Elektric Band, which was 1984-85.
ISABEL PASTOR: How was that experience?
DAVE WECKL: With Chick it was great. I grew
up listening to his music, playing to his records, mostly
because Steve Gadd was playing drums with Chick. When I had
the opportunity to play with him it was phenomenal, we had
a lot of fun, it was a successful band, it was a thing.
ARTURO MORA: There was a recent reunion of the
Chick Corea Elektric Band. How was it to join the guys back?
DAVE WECKL: There’s been a reunion almost
every year since 2002. Generally speaking every time we get
back together we get a lot of fun, whatever musicians there
are. The bass chair usually revolves, John Patitucci is pretty
busy with Wayne Shorter, so he hasn’t been able to make
all of the reunion stuff, but we found some good bass players,
like most recently Victor Wooten, that has been a pleasure
to play with.
It’s kind of
like sitting in an old rockin’ chair, you know, playing
the old stuff, but everybody has grown fifteen years, there’s
a whole other level of maturity, and the musical and personal
experiences that we’ve all had are huge, so it’s
a lot of fun.
ARTURO MORA: As a drummer, what do you look
for in a bassist and who are the bassists you’ve felt
more comfortable with?
DAVE WECKL: Depends on the gig, depends on the
music. Sometimes a more functional bass player is necessary,
that has a really big sound, that plays the notes, that doesn’t
play too much; but sometimes I need a bass player that plays
more the ghost notes, that plays more of the vibe that’s
going on with the music, that responses more, that doesn’t
just play the parts, so it really comes out of the musical
situation. But regardless of what it is I like the bass player
that understands the function of the bass, that understands
the bottom of the band has to be carried from that instrument.
But it’s a big question, it’s not so simple.
And I’ve played with a lot of great bass
players, and they’re all different, they all have great
things that the others don’t have. I’m very fortunate.
ISABEL PASTOR: You’ve just been talking
about your career, but I’d like to talk about future
drummers. What would be the most important thing you would
say a future drummer?
DAVE WECKL: Everybody has a different idea about
what that is. My personal take on this, what I try to teach
and what I try to tell young players that I see coming up
is to tend to keep the music important in their drumming,
so it doesn’t just become a display of drums. A lot
of drummers today come off playing licks, not playing with
the band, having the fastest feed, or controlling the sticks
the most, you know, stuff which is part of the entertainment
of, you know, of being and entertainer. I’m more of
a purist when it comes to playing the drums or playing jazz.
I like jazz so much, because I don’t approach it like
a purist, I’m more open-minded in a sense to create
within that label of jazz, to be free to create, and bring
other influences of different styles or other cultures into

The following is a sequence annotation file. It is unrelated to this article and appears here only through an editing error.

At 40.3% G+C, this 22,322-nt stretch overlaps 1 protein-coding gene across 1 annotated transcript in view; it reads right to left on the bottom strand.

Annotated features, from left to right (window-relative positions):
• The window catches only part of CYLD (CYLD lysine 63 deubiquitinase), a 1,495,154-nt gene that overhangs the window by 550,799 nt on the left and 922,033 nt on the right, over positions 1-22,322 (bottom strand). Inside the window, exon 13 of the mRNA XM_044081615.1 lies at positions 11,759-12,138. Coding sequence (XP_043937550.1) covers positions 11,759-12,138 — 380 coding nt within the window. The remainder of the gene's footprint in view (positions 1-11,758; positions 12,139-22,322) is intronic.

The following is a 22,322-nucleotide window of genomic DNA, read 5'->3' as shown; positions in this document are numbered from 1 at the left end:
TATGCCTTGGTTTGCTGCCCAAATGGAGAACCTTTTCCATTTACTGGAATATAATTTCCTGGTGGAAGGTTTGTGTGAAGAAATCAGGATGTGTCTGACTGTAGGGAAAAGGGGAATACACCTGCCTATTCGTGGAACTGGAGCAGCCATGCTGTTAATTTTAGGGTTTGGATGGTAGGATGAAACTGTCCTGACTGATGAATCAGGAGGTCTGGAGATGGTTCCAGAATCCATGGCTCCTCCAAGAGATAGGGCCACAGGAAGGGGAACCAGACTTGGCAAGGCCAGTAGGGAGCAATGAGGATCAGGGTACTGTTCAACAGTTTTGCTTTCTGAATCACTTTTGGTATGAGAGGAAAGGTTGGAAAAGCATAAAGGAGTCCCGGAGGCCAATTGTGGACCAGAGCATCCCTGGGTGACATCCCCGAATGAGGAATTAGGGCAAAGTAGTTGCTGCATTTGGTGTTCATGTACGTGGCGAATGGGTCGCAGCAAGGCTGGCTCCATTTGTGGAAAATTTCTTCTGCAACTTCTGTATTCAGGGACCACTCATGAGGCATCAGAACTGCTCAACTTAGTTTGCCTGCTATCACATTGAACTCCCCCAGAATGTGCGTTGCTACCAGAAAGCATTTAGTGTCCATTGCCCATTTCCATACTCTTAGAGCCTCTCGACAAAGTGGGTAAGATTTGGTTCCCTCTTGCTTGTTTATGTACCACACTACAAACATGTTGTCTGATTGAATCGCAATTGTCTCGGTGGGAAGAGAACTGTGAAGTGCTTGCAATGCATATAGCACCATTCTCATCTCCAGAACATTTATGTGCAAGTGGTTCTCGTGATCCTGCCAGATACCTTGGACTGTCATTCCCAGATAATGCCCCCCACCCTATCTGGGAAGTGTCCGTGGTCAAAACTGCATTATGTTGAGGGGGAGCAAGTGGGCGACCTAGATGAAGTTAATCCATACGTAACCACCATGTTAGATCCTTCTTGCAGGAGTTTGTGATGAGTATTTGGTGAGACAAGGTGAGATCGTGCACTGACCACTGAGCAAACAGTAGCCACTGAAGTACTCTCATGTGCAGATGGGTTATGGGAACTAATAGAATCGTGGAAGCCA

A lot of young players today are more focused
on how much stuff they can play instead of playing with other
musicians. There’s not a lot of bands out there like
Metro, or... I did a lot of touring with Mike Stern, I’ve
toured with my own group for years, there’s not a lot
of this out there anymore doing this kind of music, and we
have to, in my opinion, keep this at a level, ‘cause
people still like to come see live music, and I think it’s
an important part of the being of humanity, in a sense that
people need that kind of thing, we’re so blastered with
all that stuff, Internet and TV, and people forget about the
real essence of communication throughout and what music can
do as a positive inspiration. I mean, I got so much of my
positive inspiration as a kid from listening to music, and
it created a better environment for me to exist in. I think
a lot of kids are missing that, they don’t really get
The young drummers that are playing well, to
specifically answer your question, must reinforce the idea
of making music, try to play with the musicians and support
the music whatever it is. It’s still a musical statement
instead of a drumming statement.
Dave Weckl and Arturo Mora
ARTURO MORA: Are there any upcoming plans for
the Dave Weckl Band?
DAVE WECKL: At the moment no. I’m kind
of going through a phase right now where after the last inception
of the band it was time to stop that, I kind of needed to
stop. The responsibility of being a leader is kind of hard,
it’s a lot of work. It’s hard to do on your own
without management. I don’t have management, I have
great booking agents, but as far as managing and like doing
all of the work it’s all on me, so a lot of work.
And then it’s that thing of being a musician
to have change and variation and variety, and I like being
a sideman as well, I like being able to play with different
musicians, so I can’t say what’s gonna happen
in the future, but right now I don’t have that pressure
from a record company to do that work or anything like that.
I’m sort of in the middle of everything, you know, kind
of a transition period. I don’t know about the next
step, but right now I’m happy playing with different